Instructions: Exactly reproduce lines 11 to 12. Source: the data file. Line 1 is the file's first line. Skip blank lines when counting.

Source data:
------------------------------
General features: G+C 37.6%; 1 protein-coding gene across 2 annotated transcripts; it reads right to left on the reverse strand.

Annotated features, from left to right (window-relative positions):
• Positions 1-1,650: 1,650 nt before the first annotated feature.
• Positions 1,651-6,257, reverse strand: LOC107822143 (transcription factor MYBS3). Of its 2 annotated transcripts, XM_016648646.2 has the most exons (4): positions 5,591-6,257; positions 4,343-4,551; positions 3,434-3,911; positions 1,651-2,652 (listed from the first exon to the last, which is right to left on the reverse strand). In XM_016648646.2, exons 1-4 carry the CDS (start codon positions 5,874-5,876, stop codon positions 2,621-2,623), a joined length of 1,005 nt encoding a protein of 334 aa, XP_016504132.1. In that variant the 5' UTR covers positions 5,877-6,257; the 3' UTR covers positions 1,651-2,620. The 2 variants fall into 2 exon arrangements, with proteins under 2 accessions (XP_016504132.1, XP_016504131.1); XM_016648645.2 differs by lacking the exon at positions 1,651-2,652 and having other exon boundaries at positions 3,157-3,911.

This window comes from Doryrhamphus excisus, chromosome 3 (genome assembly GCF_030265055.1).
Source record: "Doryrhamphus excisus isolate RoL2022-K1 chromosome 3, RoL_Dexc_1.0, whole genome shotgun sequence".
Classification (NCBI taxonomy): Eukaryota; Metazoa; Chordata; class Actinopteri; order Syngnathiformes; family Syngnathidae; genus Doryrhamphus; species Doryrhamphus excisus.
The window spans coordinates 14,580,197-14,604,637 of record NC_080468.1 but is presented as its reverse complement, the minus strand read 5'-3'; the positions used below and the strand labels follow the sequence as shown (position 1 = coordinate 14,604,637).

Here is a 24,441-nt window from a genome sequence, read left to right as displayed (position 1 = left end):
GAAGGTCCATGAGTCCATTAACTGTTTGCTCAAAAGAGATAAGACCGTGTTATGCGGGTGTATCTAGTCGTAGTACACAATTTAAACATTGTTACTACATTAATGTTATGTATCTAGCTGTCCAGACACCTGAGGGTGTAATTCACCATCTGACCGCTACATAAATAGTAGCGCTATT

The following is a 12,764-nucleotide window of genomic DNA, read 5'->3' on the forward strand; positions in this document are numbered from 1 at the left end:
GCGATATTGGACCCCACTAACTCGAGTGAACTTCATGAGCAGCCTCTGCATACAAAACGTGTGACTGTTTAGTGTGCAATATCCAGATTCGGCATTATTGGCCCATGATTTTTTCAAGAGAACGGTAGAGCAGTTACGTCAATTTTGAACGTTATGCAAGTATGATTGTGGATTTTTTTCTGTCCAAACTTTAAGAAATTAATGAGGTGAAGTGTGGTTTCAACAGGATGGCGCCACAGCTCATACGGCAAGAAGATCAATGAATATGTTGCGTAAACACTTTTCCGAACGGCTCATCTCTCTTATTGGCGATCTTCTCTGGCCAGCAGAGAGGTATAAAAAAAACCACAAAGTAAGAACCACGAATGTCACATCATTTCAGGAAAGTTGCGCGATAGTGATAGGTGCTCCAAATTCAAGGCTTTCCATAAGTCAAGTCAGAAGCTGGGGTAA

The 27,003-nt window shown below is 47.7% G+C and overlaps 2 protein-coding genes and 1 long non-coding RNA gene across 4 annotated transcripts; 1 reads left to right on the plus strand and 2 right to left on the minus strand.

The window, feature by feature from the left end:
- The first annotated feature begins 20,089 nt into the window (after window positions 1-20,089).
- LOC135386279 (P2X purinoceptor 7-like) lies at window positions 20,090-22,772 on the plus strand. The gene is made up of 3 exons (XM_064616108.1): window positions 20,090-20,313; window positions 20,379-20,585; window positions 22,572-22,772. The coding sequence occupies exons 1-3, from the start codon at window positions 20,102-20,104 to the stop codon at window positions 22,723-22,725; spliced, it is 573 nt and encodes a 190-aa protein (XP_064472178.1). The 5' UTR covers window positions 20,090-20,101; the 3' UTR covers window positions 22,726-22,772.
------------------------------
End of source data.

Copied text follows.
The following is a 12,764-nucleotide window of genomic DNA, read 5'->3' on the forward strand; positions in this document are numbered from 1 at the left end:
GCGATATTGGACCCCACTAACTCGAGTGAACTTCATGAGCAGCCTCTGCATACAAAACGTGTGACTGTTTAGTGTGCAATATCCAGATTCGGCATTATTGGCCCATGATTTTTTCAAGAGAACGGTAGAGCAGTTACGTCAATTTTGAACGTTATGCAAGTATGATTGTGGATTTTTTTCTGTCCAAACTTTAAGAAATTAATGAGGTGAAGTGTGGTTTCAACAGGATGGCGCCACAGCTCATACGGCAAGAAGATCAATGAATATGTTGCGTAAACACTTTTCCGAACGGCTCATCTCTCTTATTGGCGATCTTCTCTGGCCAGCAGAGAGGTATAAAAAAAACCACAAAGTAAGAACCACGAATGTCACATCATTTCAGGAAAGTTGCGCGATAGTGATAGGTGCTCCAAATTCAAGGCTTTCCATAAGTCAAGTCAGAAGCTGGGGTAA